In The Wake of the Las Vegas Shooting, Republicans Rally to Restrict Women’s Rights

Last week, we suffered the worst shooting in American history. Stephen Paddock killed 58 people and injured hundreds more. As we would expect, Republicans on Capitol Hill and in the White House rallied the troops and launched into action. War has been waged on women’s rights.

Given these harsh, political realities, Republicans needed a common cause. An issue around which they could unite. Restricting women’s access to abortion and birth control is that rallying point.

In case you missed it, the House passed the Pain-Capable Unborn Child Protection Act, which criminalizes abortions after 20 weeks of pregnancy with exceptions for instances where the life of the mother is at risk and in cases involving rape or incest. Two days after the bill’s passage, Donald Trump announced that he would roll back the employer contraception requirement. While the bill may not see the Senate floor any time soon, the roll back on contraception is a blow to family planning. Birth control is critical to the prevention of unplanned pregnancy and, until recently, generally had support from politicians on both sides of the aisle. You may remember the Republican-led effort to make certain kinds of birth control available over the counter and the slew of Republicans, including Arkansas Gov. Mike Huckabee (no women’s rights advocate), signing contraceptive coverage laws in their states.

So, what happened?

The Republican Party took power, and the divisions among conservatives became a real problem. It is not an unusual problem. Divisions are common among politicians when their party is in power, particularly among politicians who want their constituents’ continued support. The difference here is that the Republican Party failed on a seven year promise to repeal Obamacare – repeatedly. This public failure is not inconsequential. It undermines constituents’ beliefs that Republicans – or at least establishment Republicans – can get the job done. Roy Moore’s primary victory for the U.S. Senate representing Alabama makes clear that citizens who identify as Republicans continue to take outside-the-beltway candidates with polemic positions and fiery rhetoric seriously. There don’t seem to be many opportunities for Republican unity in the future, not with immigration and tax reform looming around the corner.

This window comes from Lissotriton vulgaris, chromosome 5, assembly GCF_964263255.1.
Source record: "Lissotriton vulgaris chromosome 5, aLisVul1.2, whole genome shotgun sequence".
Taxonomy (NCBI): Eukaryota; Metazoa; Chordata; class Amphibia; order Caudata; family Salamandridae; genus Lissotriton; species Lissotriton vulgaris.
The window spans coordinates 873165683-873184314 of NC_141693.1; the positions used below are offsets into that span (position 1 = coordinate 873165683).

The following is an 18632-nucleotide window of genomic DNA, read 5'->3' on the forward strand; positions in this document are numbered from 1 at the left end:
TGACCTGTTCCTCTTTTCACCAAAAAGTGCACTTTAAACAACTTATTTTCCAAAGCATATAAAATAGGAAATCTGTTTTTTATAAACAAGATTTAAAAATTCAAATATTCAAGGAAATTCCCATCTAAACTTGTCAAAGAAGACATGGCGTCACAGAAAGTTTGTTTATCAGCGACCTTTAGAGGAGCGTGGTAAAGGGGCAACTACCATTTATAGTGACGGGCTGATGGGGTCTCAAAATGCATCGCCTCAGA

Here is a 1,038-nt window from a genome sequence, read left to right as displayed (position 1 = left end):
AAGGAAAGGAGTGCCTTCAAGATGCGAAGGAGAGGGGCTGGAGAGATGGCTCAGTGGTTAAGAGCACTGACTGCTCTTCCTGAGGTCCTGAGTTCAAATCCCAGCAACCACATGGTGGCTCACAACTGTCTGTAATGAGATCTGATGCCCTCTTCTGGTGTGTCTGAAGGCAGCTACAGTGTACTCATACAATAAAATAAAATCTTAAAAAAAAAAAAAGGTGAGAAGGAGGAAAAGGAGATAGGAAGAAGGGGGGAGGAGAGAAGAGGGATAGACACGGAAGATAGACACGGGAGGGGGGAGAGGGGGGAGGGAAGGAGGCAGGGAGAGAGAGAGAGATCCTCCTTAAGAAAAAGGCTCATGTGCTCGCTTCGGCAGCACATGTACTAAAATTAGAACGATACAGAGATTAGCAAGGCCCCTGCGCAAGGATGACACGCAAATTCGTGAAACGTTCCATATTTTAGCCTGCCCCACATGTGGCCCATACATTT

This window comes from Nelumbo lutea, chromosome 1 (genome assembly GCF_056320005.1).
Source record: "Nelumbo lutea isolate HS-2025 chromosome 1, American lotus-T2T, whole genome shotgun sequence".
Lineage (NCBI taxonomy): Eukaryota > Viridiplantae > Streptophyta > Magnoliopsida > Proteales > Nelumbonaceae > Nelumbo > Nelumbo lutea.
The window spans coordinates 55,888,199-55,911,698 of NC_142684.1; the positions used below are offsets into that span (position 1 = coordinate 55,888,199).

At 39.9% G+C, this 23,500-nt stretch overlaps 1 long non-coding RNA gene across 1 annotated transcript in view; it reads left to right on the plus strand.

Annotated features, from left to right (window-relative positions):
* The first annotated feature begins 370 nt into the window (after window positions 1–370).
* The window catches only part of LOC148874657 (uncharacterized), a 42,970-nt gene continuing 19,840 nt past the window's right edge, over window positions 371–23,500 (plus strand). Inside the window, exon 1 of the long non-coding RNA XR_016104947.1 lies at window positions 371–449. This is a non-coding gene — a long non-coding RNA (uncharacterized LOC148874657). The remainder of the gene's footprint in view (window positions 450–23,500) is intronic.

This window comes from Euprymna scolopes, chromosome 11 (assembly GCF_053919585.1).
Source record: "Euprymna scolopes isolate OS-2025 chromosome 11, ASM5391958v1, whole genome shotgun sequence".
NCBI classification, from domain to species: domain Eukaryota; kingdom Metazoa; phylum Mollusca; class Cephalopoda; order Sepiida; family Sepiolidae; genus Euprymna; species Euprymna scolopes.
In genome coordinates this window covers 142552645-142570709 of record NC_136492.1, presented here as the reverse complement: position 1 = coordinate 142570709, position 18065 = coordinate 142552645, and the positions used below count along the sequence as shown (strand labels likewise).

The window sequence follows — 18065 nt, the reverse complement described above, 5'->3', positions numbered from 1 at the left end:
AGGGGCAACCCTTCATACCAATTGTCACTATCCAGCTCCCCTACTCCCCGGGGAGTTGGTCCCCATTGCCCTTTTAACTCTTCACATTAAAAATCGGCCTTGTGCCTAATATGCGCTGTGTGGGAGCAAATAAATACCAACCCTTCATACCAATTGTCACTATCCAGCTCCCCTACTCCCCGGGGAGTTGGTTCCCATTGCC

Given these harsh, political realities, Republicans needed a common cause. An issue around which they could unite. Restricting women’s access to abortion and birth control is that rallying point.

The social implications of this well-worn rallying point are numerous. One, in particular warrants mentioning additional attention. Pitting women’s rights against employers’ religious beliefs sets a dangerous precedent that American employees are bound to lose. Down the political road, employers could refuse to cover a range of medications and procedure with a claim of “moral convictions,” including something as simple as blood transfusions, which some religions do not allow.

It is heartening to see Democrats and Republicans working together for a change. Gun control legislation is important, particularly when it comes to devices that allow individuals to shoot potentially human targets faster. Women’s rights to prevent and end pregnancy, however, should not be fodder in party politics.

Stop the War on Women

About Double take Sociology

I am a Professor of Sociology, a Research Associate in the Pepper Institute on Aging and Public Policy, and an Associate Dean for Faculty Development and Community Engagement in the College of Social Sciences and Public Policy at Florida State University. I research (and write about) social movements, mass media and politics. To find links to my research, visit
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